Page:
How about "saucisson en croute"?  That's French for sausage in pastry :)

Hamburger Helper could be "ground kobe casserole with savory herbs". 

I've been watching too much Iron Chef.

Heehee. I love it.

I just old her I made "saucisson en croute" for dinner.

She replied with "Pigs in Blankets again? When's dinner, I'll bring the wine."

When I pointed out that she's three states away she told me to mail her some.  ::) lol

Paper Roses

  • Hero Member
  • ***
  • Posts: 4771
Re: Fancy names for non-fancy food
« Reply #8 on: November 18, 2011, 09:04:59 PM »
Hamburger Helper - Ground sirloin of beef mixed with reconstitued gently seasoned base served mixed with al dente pasta.  One of word-renowned chef Elizabeth Crocker's famous recipes!

Pigs in a blanket - Lightly seasoned miniature tube steaks wrapped in flaky puff pastry, oven-roasted to perfection.
No, you can't, because you wishpishabonnyfish.

amandaelizabeth

  • Member
  • **
  • Posts: 733
    • Amanda's home based ece
Re: Fancy names for non-fancy food
« Reply #9 on: November 18, 2011, 09:46:14 PM »
I remember reading as a teenager a short story by Frances Parkinson Keyes (and yes I realize how that must date me) where an American Ambassadress in Paris wows the French at a dinner party by creatively naming traditional southern food in a French manner.  To a non American things like grits an hush puppies sounded far more exotic than anything she came up with

Layla Miller

  • Hero Member
  • ***
  • Posts: 2675
  • I know stuff.
Re: Fancy names for non-fancy food
« Reply #10 on: November 19, 2011, 10:13:14 AM »
Sausages inna bun?   :D
I searched for nothing on the Internet and got 175,000,000 hits.

glacio

  • Member
  • **
  • Posts: 181
Re: Fancy names for non-fancy food
« Reply #11 on: November 19, 2011, 11:33:02 AM »
Kolaches. Of course, Polish is not known for being one of the fancier world languages, so that might not help your case.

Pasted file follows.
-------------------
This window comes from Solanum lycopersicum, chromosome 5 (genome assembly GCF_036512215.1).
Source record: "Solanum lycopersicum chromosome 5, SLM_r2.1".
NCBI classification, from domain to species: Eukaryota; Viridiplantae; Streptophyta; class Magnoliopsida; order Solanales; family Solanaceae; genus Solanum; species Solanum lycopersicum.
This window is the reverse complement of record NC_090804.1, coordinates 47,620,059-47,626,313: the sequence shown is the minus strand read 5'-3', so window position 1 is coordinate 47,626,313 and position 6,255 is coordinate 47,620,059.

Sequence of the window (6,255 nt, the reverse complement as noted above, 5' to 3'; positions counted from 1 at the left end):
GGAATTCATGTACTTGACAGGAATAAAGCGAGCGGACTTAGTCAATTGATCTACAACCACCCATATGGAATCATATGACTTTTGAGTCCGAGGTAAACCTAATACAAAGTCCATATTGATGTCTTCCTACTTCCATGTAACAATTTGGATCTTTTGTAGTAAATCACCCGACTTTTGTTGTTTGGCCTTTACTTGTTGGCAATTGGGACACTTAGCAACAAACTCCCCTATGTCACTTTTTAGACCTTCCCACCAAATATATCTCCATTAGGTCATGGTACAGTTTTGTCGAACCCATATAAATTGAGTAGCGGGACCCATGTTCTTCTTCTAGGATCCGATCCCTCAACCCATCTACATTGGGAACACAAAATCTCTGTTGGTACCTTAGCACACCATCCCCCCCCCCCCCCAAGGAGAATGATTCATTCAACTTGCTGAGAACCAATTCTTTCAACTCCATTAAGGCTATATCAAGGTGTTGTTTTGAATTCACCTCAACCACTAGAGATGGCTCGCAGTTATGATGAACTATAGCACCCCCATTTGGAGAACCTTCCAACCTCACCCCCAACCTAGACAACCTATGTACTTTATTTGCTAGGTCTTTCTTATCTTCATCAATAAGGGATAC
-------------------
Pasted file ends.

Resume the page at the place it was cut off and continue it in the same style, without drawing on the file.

nutraxfornerves

  • Hero Member
  • ***
  • Posts: 1842
Re: Fancy names for non-fancy food
« Reply #12 on: November 19, 2011, 12:09:48 PM »
Let me suggest Google Translate.  Enter the name of the dish, pick a language & see how it looks. You can even click on a little speaker symbol to hear how it sounds, so you can practice.

Think she'd recognize "in porcos saga" or "battaniye domuzlardan"? How about "torta di peperoncino"?  "Hamburguesa de ayuda"?

Bonus dish: Thunfisch Nudelauflauf


Nutrax
The plural of anecdote is not data

nutraxfornerves

  • Hero Member
  • ***
  • Posts: 1842
Re: Fancy names for non-fancy food
« Reply #13 on: November 19, 2011, 12:34:27 PM »
I just thought of something. I speak a bit of Turkish. In Turkish pasta is not spaghetti and noodles (that's makarna); it means pie or cake.

So, that chili pie is a pasta. I fooled around with different ways to say it, and decided that "bean pie with peppers" would be the easiest for you to say.

biberli fasulye pasta

Bee-behr-lih fah-sool-yeh pahs-tah

The fun thing about this is that your friend has probably heard of the Italian soup, pasta e fagioli, which is often called "pasta fazool*" in the US. So she just might think you cooked a vat of homemade soup.

* "When the stars make you drool, joos-ta like pasta fazool, that's amore".

Nutrax
The plural of anecdote is not data

Ms_Cellany

  • The Queen of Squee
  • Super Hero!
  • ****
  • Posts: 5340
  • Big white goggie? No. Hasn't seen him.
Re: Fancy names for non-fancy food
« Reply #14 on: November 19, 2011, 04:08:06 PM »

Bonus dish: Thunfisch Nudelauflauf


Tunafish noodle fluff?
Current foster kittens: Friday (F: green collar), Duffy (M: blue), Fez (M: orange), Kipling (M: pink), Thirteen (F: yellow).